School’s Out for Aviel
Three-year-old Aviel Atash was excited as he boarded the bus with his mother headed for his first day in school. Aviel never made it. A short distance from where he and his mom boarded the bus in downtown Beersheva, an ear-splitting explosion tore the vehicle to shreds. Within minutes, another bus was attacked by a suicide bomber. Total killed: 16. Total wounded: more than 80.
It was not until the next day that Aviel’s mother, Rachel, in the hospital with serious injuries, learned that her son was dead. The following day, the child’s father, grandfather, relatives, and friends carried his remains to the Beersheva cemetery.
We could recite many such stories. When a child’s life is snuffed out, the tragedy is immense.
Aviel’s story was repeated more than 400 times in Russia, where parents mourned their children murdered in the carefully planned Chechen terrorist attack on a school in Beslan in september. Hundreds more were injured.
A Russian pastor said the terrorists were affiliated with al-Qaeda, and they boasted that the operation was “one part” of the global Islamic war.
It is no secret that al-Qaeda and its cohorts intend to kill as many children as they can. The operation in Beslan was planned over many months, with explosives and weapons planted at the school while the building was undergoing repairs for the fall term.
It is well documented that international terrorists believe there are no noncombatants in their war with Israel, America, and the West. Every person is seen as a target; no one is a civilian.
When Saddam Hussein decided in 1988 to test his chemical weapons, he chose the Kurdish village of Halabja. The dictator was pleased to learn that his poison gas had killed more than 5,000 people, among them hundreds of small children, many still clutched in their mothers’ arms.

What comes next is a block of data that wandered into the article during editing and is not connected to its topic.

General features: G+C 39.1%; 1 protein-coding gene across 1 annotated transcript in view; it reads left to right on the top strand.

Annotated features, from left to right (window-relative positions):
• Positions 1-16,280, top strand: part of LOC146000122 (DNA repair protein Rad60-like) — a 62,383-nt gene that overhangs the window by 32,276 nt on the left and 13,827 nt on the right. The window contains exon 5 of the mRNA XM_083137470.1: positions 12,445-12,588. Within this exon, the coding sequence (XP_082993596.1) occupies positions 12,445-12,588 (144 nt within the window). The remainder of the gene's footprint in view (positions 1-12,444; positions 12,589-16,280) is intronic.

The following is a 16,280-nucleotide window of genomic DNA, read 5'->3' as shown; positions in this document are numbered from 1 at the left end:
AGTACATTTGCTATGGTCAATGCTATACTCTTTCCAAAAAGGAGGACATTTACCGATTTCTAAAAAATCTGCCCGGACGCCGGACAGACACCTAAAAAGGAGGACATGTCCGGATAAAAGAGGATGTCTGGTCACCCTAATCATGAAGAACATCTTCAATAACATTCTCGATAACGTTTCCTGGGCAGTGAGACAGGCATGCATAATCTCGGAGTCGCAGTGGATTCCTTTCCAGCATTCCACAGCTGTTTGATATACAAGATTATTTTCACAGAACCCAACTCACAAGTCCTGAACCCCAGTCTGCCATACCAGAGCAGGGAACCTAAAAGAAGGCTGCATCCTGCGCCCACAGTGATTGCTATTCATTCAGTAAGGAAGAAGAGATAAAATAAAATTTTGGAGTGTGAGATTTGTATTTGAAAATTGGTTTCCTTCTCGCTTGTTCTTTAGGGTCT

In the war between Iran and Iraq (1980–88), thousands of Iranian children were used in wave after wave of assaults on the Iraqis. Few of them survived the war, which was best described as a monument to futility and barbarism.
Add to these horrors the fact that Palestinian leaders have declared it noble to desire to die a shahid (martyr) for Allah and the Palestinian cause and have made that outrageous goal a central element in the education of their children. Their success can be seen in the number of scattered body parts of those who succumb to the deadly fantasy.
We submit these facts to illustrate the immense chasm between the worlds of Christianity, Judaism, and radical Islam. For Islamists, there is neither sanctity nor sanctuary for children anywhere in their jihadist worldview.
Consider the words of Jesus:
But Jesus said, “Let the little children come to Me, and do not forbid them; for of such is the kingdom of heaven.” But whoever causes one of these little ones who believe in Me to stumble, it would be better for him if a millstone were hung around his neck, and he were thrown into the sea (Mt. 19:14; Mk. 9:42).
Behold, children are a heritage from the Lᴏʀᴅ, The fruit of the womb is a reward. Hear, O Israel: The Lᴏʀᴅ our God, the Lᴏʀᴅ is one! You shall love the Lᴏʀᴅ your God with all your heart, with all your soul, and with all your strength. And these words which I command you today shall be in your heart. You shall teach them diligently to your children, and shall talk of them when you sit in your house, when you walk by the way, when you lie down, and when you rise up (Ps. 127:3; Dt. 6:4–8).
Our Bible sets a high standard for our attitudes about children and our training and guidance of them. They are to be cherished as a grace gift from God; instructed diligently in the absolutes of God’s Word; and given, by example, admonition, education, and direction in becoming godly, productive adults who hand down what they have learned to the generation that will follow.
In a report by the American School Board Journal, 95 percent of school-based police officers say their schools are vulnerable to attack. Unfortunately, such attacks send a strong message, produce mass fear, alter the ways people conduct their lives, and dissipate confidence in government.
Recent reports that strangers have been seen photographing and ostensibly “casing” some American schools warn us to do everything possible to safeguard them.
We have received yet another lesson in understanding an enemy that does not value life. It is up to us, and to every public official, to see to it that there are no Aviel’s boarding buses headed toward an encounter with education that will never happen.